Shisha-Halevy, A., 2006. Eight Notes on Coptic Typology. In L. Painchaud & P. - H. Poirier, ed.Coptica-Gnostica-Manichaica: Festschrift Wolf-Peter Funk. Québec/Louvain-Paris. Québec/Louvain-Paris: Presses de l’Université Laval, Peeters.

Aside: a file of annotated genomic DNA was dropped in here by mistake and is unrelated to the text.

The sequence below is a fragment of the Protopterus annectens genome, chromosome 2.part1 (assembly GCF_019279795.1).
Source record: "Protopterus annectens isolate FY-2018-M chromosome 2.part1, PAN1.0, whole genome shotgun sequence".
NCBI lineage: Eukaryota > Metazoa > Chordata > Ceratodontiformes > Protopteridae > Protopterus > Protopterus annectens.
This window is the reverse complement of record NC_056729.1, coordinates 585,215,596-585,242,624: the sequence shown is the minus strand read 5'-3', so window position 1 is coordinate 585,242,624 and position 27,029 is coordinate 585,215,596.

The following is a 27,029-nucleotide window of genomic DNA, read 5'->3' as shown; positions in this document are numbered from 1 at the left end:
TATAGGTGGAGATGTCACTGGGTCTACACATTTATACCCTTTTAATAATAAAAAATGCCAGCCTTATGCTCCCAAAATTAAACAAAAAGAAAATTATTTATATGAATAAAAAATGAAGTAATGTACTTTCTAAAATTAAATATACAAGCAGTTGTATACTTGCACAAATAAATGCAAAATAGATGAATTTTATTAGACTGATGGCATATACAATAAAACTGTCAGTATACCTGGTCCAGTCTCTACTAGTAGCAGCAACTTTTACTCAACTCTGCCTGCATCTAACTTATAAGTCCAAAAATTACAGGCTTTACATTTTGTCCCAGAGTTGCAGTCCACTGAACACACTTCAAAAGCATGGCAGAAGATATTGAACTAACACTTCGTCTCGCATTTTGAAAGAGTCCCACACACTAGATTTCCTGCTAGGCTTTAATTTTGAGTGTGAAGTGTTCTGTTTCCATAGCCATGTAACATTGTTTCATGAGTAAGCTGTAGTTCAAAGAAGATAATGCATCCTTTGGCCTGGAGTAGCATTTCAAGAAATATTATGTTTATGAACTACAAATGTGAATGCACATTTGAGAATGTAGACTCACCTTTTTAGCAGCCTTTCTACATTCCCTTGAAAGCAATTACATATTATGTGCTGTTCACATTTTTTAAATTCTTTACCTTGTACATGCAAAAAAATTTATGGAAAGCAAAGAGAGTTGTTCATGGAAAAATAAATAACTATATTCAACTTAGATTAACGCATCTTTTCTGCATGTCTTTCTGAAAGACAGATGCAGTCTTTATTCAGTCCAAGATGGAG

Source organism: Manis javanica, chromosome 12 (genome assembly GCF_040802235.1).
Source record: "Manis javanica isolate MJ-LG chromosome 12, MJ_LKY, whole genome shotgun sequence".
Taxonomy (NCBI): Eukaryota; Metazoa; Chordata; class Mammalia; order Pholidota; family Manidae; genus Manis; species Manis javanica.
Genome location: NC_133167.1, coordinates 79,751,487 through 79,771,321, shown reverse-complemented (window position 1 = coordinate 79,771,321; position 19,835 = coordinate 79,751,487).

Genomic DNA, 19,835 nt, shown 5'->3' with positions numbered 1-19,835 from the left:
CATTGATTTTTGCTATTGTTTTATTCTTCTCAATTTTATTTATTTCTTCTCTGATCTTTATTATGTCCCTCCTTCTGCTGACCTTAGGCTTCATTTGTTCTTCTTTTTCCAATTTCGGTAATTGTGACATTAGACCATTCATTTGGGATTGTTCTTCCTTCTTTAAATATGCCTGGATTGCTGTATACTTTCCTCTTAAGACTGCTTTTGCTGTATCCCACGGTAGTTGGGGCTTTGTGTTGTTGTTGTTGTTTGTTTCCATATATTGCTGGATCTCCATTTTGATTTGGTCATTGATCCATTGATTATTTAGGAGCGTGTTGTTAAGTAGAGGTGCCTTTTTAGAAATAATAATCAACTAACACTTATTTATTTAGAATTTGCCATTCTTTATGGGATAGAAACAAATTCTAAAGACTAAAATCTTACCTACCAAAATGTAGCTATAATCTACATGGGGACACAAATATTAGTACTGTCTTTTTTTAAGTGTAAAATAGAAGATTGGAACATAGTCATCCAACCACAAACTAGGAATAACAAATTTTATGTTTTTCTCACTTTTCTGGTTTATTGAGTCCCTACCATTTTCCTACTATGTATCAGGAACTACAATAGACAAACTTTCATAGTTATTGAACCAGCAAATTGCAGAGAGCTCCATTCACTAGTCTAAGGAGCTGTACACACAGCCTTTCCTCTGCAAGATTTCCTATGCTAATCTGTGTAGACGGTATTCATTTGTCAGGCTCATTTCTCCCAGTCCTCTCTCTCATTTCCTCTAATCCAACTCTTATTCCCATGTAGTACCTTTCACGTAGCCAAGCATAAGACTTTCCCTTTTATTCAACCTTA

The second edition of Bentley Layton’s A Coptic Grammar with Chrestomathy and Glossary: Sahidic Dialect, so quickly replacing the first of 2000, can only be viewed with gratification, answering as it does the evident demand that it must imply. The main improvement and real expansion of the present edition is in its Index of Citations. (“Revised and Expanded With an Index of Citations”: the question of what constitutes “revision” — see Glenn E. Snyder’s review in RBL 3 (2005) — and the valency-grammar snag of whether “expanded with” can be seen as an alternative construction to “expanded by”, need hardly be addressed here. However, a list, technically easy to compile, of additions, omissions and replacements could have prevented misunderstanding and forestalled protest.) The Index of Citations is especially useful for Shenoute؛ in fact, it can serve as the basis of a “Shenoutean sub-grammar” (e.g. in isolating exclusively or predominantly Shenoutean usage — consider the Conjunctive, p. 283, or adnominal xe- in negative environment, §483). But it also brings home rather sharply a striking imbalance in documentation, as well as the programmatic limitations of the Grammar’s corpus database, already commented on in reviews of the first edition. One regrets that the author has not exploited the rare opportunity of a new edition coming out so soon after the first, to provide at the least some highlights for the grammatical usage of more Sahidic texts, from the Pistis Sophia to non-literary sources (including documents and such specialized textemes as medical prescriptions) and such “Late Sahidic” genres as martyrologies and other patristic sources, and cases like Drescher’s Legends, which are grammatically distinctive and probably illuminating for their glimpses into Coptic colloquial usage.